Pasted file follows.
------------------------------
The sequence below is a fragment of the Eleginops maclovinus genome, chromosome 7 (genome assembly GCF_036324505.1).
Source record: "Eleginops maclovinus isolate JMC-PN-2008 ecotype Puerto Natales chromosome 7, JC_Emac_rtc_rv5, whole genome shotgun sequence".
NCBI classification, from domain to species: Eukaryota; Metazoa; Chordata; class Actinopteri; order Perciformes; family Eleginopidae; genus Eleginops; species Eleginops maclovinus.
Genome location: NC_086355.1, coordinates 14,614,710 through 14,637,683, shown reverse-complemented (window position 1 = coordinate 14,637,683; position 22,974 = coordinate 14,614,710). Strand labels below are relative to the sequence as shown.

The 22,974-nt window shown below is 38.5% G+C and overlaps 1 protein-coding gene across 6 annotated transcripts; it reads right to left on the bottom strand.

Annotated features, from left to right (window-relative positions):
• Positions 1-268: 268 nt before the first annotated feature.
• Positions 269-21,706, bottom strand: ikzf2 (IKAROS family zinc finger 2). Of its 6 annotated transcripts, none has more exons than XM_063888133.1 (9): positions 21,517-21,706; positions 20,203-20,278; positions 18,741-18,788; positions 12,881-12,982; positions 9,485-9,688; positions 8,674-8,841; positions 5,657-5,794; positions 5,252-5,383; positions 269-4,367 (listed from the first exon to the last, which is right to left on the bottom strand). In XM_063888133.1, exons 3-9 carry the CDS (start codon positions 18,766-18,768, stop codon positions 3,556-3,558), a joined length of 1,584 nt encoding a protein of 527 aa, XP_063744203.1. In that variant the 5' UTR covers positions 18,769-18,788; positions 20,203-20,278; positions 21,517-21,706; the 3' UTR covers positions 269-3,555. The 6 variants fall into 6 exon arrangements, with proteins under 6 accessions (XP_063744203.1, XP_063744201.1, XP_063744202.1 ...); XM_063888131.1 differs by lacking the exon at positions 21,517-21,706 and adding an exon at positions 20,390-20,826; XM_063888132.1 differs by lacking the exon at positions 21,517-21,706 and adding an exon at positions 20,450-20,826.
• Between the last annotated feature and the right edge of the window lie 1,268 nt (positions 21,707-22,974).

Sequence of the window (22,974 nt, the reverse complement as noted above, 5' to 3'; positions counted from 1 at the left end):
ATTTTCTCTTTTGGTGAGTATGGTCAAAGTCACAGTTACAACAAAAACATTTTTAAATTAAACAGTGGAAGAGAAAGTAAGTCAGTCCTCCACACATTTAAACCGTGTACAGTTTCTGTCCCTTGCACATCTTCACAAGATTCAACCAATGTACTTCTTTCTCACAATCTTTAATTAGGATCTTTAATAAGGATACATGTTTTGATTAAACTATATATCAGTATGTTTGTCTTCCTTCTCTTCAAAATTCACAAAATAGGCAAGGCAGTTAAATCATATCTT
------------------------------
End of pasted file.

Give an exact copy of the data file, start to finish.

The sequence below is a fragment of the Eleginops maclovinus genome, chromosome 7 (genome assembly GCF_036324505.1).
Source record: "Eleginops maclovinus isolate JMC-PN-2008 ecotype Puerto Natales chromosome 7, JC_Emac_rtc_rv5, whole genome shotgun sequence".
NCBI classification, from domain to species: Eukaryota; Metazoa; Chordata; class Actinopteri; order Perciformes; family Eleginopidae; genus Eleginops; species Eleginops maclovinus.
Genome location: NC_086355.1, coordinates 14,614,710 through 14,637,683, shown reverse-complemented (window position 1 = coordinate 14,637,683; position 22,974 = coordinate 14,614,710). Strand labels below are relative to the sequence as shown.

The 22,974-nt window shown below is 38.5% G+C and overlaps 1 protein-coding gene across 6 annotated transcripts; it reads right to left on the bottom strand.

Annotated features, from left to right (window-relative positions):
• Positions 1-268: 268 nt before the first annotated feature.
• Positions 269-21,706, bottom strand: ikzf2 (IKAROS family zinc finger 2). Of its 6 annotated transcripts, none has more exons than XM_063888133.1 (9): positions 21,517-21,706; positions 20,203-20,278; positions 18,741-18,788; positions 12,881-12,982; positions 9,485-9,688; positions 8,674-8,841; positions 5,657-5,794; positions 5,252-5,383; positions 269-4,367 (listed from the first exon to the last, which is right to left on the bottom strand). In XM_063888133.1, exons 3-9 carry the CDS (start codon positions 18,766-18,768, stop codon positions 3,556-3,558), a joined length of 1,584 nt encoding a protein of 527 aa, XP_063744203.1. In that variant the 5' UTR covers positions 18,769-18,788; positions 20,203-20,278; positions 21,517-21,706; the 3' UTR covers positions 269-3,555. The 6 variants fall into 6 exon arrangements, with proteins under 6 accessions (XP_063744203.1, XP_063744201.1, XP_063744202.1 ...); XM_063888131.1 differs by lacking the exon at positions 21,517-21,706 and adding an exon at positions 20,390-20,826; XM_063888132.1 differs by lacking the exon at positions 21,517-21,706 and adding an exon at positions 20,450-20,826.
• Between the last annotated feature and the right edge of the window lie 1,268 nt (positions 21,707-22,974).

Sequence of the window (22,974 nt, the reverse complement as noted above, 5' to 3'; positions counted from 1 at the left end):
ATTTTCTCTTTTGGTGAGTATGGTCAAAGTCACAGTTACAACAAAAACATTTTTAAATTAAACAGTGGAAGAGAAAGTAAGTCAGTCCTCCACACATTTAAACCGTGTACAGTTTCTGTCCCTTGCACATCTTCACAAGATTCAACCAATGTACTTCTTTCTCACAATCTTTAATTAGGATCTTTAATAAGGATACATGTTTTGATTAAACTATATATCAGTATGTTTGTCTTCCTTCTCTTCAAAATTCACAAAATAGGCAAGGCAGTTAAATCATATCTT